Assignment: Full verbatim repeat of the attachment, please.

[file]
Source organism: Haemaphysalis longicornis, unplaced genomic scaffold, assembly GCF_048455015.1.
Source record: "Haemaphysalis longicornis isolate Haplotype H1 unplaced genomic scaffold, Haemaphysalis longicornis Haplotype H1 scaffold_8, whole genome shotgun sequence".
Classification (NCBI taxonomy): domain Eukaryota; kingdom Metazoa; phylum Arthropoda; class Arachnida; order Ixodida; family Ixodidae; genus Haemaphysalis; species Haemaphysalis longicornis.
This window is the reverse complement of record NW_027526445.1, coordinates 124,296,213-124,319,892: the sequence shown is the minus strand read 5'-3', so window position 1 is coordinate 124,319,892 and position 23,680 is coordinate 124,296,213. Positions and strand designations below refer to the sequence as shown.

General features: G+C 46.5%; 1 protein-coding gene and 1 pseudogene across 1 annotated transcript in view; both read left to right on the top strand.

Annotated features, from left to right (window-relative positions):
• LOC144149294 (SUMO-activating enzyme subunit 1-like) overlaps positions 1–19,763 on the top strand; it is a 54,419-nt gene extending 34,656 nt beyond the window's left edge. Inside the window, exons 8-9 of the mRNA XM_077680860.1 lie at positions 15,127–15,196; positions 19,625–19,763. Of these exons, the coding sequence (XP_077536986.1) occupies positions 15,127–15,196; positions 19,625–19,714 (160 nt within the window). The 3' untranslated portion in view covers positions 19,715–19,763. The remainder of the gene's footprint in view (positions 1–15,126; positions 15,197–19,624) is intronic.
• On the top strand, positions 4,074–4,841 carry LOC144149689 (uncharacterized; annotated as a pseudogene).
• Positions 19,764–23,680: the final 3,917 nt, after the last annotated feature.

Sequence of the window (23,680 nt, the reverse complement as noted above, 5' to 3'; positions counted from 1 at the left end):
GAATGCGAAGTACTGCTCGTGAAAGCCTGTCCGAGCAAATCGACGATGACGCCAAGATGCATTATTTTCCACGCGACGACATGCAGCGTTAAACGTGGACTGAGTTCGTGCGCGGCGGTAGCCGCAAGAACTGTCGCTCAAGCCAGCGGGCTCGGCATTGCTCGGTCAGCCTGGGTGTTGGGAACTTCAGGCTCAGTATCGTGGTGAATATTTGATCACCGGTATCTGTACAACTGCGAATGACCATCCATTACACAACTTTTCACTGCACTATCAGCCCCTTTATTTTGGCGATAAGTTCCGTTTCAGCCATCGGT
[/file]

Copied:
Source organism: Haemaphysalis longicornis, unplaced genomic scaffold, assembly GCF_048455015.1.
Source record: "Haemaphysalis longicornis isolate Haplotype H1 unplaced genomic scaffold, Haemaphysalis longicornis Haplotype H1 scaffold_8, whole genome shotgun sequence".
Classification (NCBI taxonomy): domain Eukaryota; kingdom Metazoa; phylum Arthropoda; class Arachnida; order Ixodida; family Ixodidae; genus Haemaphysalis; species Haemaphysalis longicornis.
This window is the reverse complement of record NW_027526445.1, coordinates 124,296,213-124,319,892: the sequence shown is the minus strand read 5'-3', so window position 1 is coordinate 124,319,892 and position 23,680 is coordinate 124,296,213. Positions and strand designations below refer to the sequence as shown.

General features: G+C 46.5%; 1 protein-coding gene and 1 pseudogene across 1 annotated transcript in view; both read left to right on the top strand.

Annotated features, from left to right (window-relative positions):
• LOC144149294 (SUMO-activating enzyme subunit 1-like) overlaps positions 1–19,763 on the top strand; it is a 54,419-nt gene extending 34,656 nt beyond the window's left edge. Inside the window, exons 8-9 of the mRNA XM_077680860.1 lie at positions 15,127–15,196; positions 19,625–19,763. Of these exons, the coding sequence (XP_077536986.1) occupies positions 15,127–15,196; positions 19,625–19,714 (160 nt within the window). The 3' untranslated portion in view covers positions 19,715–19,763. The remainder of the gene's footprint in view (positions 1–15,126; positions 15,197–19,624) is intronic.
• On the top strand, positions 4,074–4,841 carry LOC144149689 (uncharacterized; annotated as a pseudogene).
• Positions 19,764–23,680: the final 3,917 nt, after the last annotated feature.

Sequence of the window (23,680 nt, the reverse complement as noted above, 5' to 3'; positions counted from 1 at the left end):
GAATGCGAAGTACTGCTCGTGAAAGCCTGTCCGAGCAAATCGACGATGACGCCAAGATGCATTATTTTCCACGCGACGACATGCAGCGTTAAACGTGGACTGAGTTCGTGCGCGGCGGTAGCCGCAAGAACTGTCGCTCAAGCCAGCGGGCTCGGCATTGCTCGGTCAGCCTGGGTGTTGGGAACTTCAGGCTCAGTATCGTGGTGAATATTTGATCACCGGTATCTGTACAACTGCGAATGACCATCCATTACACAACTTTTCACTGCACTATCAGCCCCTTTATTTTGGCGATAAGTTCCGTTTCAGCCATCGGT